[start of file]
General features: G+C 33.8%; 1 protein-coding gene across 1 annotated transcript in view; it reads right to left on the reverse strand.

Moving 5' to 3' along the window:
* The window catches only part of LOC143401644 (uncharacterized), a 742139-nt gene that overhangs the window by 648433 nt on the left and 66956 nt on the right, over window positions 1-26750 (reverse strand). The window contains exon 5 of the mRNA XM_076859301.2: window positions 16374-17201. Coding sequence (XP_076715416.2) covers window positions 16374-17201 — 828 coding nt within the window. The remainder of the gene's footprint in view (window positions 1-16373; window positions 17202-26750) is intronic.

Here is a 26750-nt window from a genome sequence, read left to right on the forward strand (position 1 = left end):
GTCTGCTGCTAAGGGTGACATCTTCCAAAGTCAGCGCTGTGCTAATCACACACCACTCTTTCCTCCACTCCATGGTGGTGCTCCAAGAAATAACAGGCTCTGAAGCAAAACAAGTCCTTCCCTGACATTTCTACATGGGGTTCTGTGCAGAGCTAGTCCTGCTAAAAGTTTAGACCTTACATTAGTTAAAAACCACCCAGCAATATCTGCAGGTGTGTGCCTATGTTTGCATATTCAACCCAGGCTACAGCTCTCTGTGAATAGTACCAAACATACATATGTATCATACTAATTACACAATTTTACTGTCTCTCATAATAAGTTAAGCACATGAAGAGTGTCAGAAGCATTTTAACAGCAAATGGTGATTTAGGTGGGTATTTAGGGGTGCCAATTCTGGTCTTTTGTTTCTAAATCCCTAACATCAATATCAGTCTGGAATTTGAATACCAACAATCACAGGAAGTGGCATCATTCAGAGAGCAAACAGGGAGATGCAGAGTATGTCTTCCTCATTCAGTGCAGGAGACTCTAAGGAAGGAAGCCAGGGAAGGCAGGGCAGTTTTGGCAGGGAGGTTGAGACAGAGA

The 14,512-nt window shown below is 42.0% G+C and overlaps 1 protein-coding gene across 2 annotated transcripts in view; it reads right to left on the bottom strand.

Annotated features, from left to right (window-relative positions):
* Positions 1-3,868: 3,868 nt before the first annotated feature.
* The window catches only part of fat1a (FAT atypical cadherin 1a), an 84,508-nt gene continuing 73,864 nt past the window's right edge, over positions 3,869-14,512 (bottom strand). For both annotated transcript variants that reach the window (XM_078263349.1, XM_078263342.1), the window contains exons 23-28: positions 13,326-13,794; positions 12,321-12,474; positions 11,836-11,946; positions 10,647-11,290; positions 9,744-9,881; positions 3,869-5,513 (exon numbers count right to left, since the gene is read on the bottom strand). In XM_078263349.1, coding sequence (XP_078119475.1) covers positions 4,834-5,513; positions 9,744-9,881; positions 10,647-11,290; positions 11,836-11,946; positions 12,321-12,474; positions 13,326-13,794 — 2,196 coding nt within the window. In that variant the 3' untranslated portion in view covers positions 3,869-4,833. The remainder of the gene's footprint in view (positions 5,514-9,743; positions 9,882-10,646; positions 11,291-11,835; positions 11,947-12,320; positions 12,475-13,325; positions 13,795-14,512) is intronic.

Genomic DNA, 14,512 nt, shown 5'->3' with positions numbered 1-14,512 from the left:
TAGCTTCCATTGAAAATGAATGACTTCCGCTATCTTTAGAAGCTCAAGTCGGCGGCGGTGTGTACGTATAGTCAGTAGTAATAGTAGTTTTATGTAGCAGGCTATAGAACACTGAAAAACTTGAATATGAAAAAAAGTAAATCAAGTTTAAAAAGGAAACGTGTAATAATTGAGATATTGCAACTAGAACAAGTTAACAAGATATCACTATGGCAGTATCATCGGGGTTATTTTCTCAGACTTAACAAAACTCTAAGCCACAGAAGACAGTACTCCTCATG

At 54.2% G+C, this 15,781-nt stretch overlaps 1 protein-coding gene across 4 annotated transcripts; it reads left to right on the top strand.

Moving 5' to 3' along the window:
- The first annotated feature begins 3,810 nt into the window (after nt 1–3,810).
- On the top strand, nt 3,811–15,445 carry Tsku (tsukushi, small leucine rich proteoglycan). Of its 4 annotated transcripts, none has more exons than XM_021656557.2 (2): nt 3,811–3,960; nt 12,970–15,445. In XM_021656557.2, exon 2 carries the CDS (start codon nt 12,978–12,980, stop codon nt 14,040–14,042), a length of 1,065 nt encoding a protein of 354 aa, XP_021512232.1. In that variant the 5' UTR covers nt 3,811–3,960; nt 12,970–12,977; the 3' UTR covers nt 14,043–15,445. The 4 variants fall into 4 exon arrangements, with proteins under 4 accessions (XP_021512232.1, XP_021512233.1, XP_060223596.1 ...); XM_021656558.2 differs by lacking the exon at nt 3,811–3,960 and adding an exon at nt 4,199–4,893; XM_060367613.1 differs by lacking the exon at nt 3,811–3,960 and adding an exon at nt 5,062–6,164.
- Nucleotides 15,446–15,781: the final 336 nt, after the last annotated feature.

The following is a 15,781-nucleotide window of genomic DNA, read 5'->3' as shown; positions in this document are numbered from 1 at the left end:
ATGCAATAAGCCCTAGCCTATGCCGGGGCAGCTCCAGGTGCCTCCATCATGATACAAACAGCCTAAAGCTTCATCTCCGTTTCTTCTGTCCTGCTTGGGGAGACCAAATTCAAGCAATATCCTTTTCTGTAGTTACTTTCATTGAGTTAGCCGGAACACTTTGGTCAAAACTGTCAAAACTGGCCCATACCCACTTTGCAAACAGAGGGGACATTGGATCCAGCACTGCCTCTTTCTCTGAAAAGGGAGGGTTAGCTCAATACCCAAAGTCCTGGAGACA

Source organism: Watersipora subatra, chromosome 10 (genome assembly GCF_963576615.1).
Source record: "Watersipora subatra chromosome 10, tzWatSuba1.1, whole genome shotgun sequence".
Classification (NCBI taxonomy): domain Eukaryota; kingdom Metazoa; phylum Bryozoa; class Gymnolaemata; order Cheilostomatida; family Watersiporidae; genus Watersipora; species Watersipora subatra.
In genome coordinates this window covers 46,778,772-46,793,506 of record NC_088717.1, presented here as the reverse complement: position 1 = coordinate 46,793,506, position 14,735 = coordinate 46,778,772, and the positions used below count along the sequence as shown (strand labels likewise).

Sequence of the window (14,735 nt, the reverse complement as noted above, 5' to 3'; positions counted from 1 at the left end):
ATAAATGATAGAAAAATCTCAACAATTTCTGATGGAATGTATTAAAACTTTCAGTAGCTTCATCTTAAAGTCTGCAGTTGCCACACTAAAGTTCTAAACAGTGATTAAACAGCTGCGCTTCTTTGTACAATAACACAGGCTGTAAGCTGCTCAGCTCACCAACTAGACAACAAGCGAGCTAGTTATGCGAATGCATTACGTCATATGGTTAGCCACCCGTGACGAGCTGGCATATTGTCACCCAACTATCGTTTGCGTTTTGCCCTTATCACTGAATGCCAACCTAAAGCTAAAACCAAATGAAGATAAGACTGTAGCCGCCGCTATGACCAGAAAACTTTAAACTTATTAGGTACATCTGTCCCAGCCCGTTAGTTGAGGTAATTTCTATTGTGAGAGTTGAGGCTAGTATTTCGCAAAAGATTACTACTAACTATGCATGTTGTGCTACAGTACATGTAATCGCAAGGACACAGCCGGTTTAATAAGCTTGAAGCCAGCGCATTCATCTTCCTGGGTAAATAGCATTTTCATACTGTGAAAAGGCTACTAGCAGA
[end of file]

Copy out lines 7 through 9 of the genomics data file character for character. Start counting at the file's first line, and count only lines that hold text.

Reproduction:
Annotated features, from left to right (window-relative positions):
* Positions 1-3,868: 3,868 nt before the first annotated feature.
* The window catches only part of fat1a (FAT atypical cadherin 1a), an 84,508-nt gene continuing 73,864 nt past the window's right edge, over positions 3,869-14,512 (bottom strand). For both annotated transcript variants that reach the window (XM_078263349.1, XM_078263342.1), the window contains exons 23-28: positions 13,326-13,794; positions 12,321-12,474; positions 11,836-11,946; positions 10,647-11,290; positions 9,744-9,881; positions 3,869-5,513 (exon numbers count right to left, since the gene is read on the bottom strand). In XM_078263349.1, coding sequence (XP_078119475.1) covers positions 4,834-5,513; positions 9,744-9,881; positions 10,647-11,290; positions 11,836-11,946; positions 12,321-12,474; positions 13,326-13,794 — 2,196 coding nt within the window. In that variant the 3' untranslated portion in view covers positions 3,869-4,833. The remainder of the gene's footprint in view (positions 5,514-9,743; positions 9,882-10,646; positions 11,291-11,835; positions 11,947-12,320; positions 12,475-13,325; positions 13,795-14,512) is intronic.